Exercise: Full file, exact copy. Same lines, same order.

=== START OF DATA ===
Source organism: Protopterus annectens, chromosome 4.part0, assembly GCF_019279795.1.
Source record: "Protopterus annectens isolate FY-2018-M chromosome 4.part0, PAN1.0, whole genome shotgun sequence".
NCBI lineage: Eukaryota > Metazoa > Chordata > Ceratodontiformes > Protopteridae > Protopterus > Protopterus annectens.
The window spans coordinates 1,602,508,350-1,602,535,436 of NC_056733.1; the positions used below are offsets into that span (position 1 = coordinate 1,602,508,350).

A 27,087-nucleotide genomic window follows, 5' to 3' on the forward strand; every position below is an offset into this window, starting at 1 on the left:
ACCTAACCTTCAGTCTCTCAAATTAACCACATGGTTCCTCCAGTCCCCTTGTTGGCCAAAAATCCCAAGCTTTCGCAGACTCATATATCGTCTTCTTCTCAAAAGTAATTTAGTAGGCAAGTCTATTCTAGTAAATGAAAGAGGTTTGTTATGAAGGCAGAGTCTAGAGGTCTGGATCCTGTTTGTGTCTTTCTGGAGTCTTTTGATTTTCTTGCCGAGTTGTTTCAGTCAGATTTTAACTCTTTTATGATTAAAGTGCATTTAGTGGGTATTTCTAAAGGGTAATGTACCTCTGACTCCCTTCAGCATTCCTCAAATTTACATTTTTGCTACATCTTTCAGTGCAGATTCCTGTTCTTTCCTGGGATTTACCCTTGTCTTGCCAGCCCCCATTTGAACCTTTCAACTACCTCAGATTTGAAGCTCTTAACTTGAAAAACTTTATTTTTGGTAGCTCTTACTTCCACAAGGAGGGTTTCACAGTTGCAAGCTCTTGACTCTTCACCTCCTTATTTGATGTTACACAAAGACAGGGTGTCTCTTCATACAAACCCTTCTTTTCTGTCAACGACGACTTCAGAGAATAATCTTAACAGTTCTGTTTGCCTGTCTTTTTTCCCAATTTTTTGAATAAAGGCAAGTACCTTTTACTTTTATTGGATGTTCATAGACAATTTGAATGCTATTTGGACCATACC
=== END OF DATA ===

Source organism: Protopterus annectens, chromosome 4.part0, assembly GCF_019279795.1.
Source record: "Protopterus annectens isolate FY-2018-M chromosome 4.part0, PAN1.0, whole genome shotgun sequence".
NCBI lineage: Eukaryota > Metazoa > Chordata > Ceratodontiformes > Protopteridae > Protopterus > Protopterus annectens.
The window spans coordinates 1,602,508,350-1,602,535,436 of NC_056733.1; the positions used below are offsets into that span (position 1 = coordinate 1,602,508,350).

A 27,087-nucleotide genomic window follows, 5' to 3' on the forward strand; every position below is an offset into this window, starting at 1 on the left:
ACCTAACCTTCAGTCTCTCAAATTAACCACATGGTTCCTCCAGTCCCCTTGTTGGCCAAAAATCCCAAGCTTTCGCAGACTCATATATCGTCTTCTTCTCAAAAGTAATTTAGTAGGCAAGTCTATTCTAGTAAATGAAAGAGGTTTGTTATGAAGGCAGAGTCTAGAGGTCTGGATCCTGTTTGTGTCTTTCTGGAGTCTTTTGATTTTCTTGCCGAGTTGTTTCAGTCAGATTTTAACTCTTTTATGATTAAAGTGCATTTAGTGGGTATTTCTAAAGGGTAATGTACCTCTGACTCCCTTCAGCATTCCTCAAATTTACATTTTTGCTACATCTTTCAGTGCAGATTCCTGTTCTTTCCTGGGATTTACCCTTGTCTTGCCAGCCCCCATTTGAACCTTTCAACTACCTCAGATTTGAAGCTCTTAACTTGAAAAACTTTATTTTTGGTAGCTCTTACTTCCACAAGGAGGGTTTCACAGTTGCAAGCTCTTGACTCTTCACCTCCTTATTTGATGTTACACAAAGACAGGGTGTCTCTTCATACAAACCCTTCTTTTCTGTCAACGACGACTTCAGAGAATAATCTTAACAGTTCTGTTTGCCTGTCTTTTTTCCCAATTTTTTGAATAAAGGCAAGTACCTTTTACTTTTATTGGATGTTCATAGACAATTTGAATGCTATTTGGACCATACC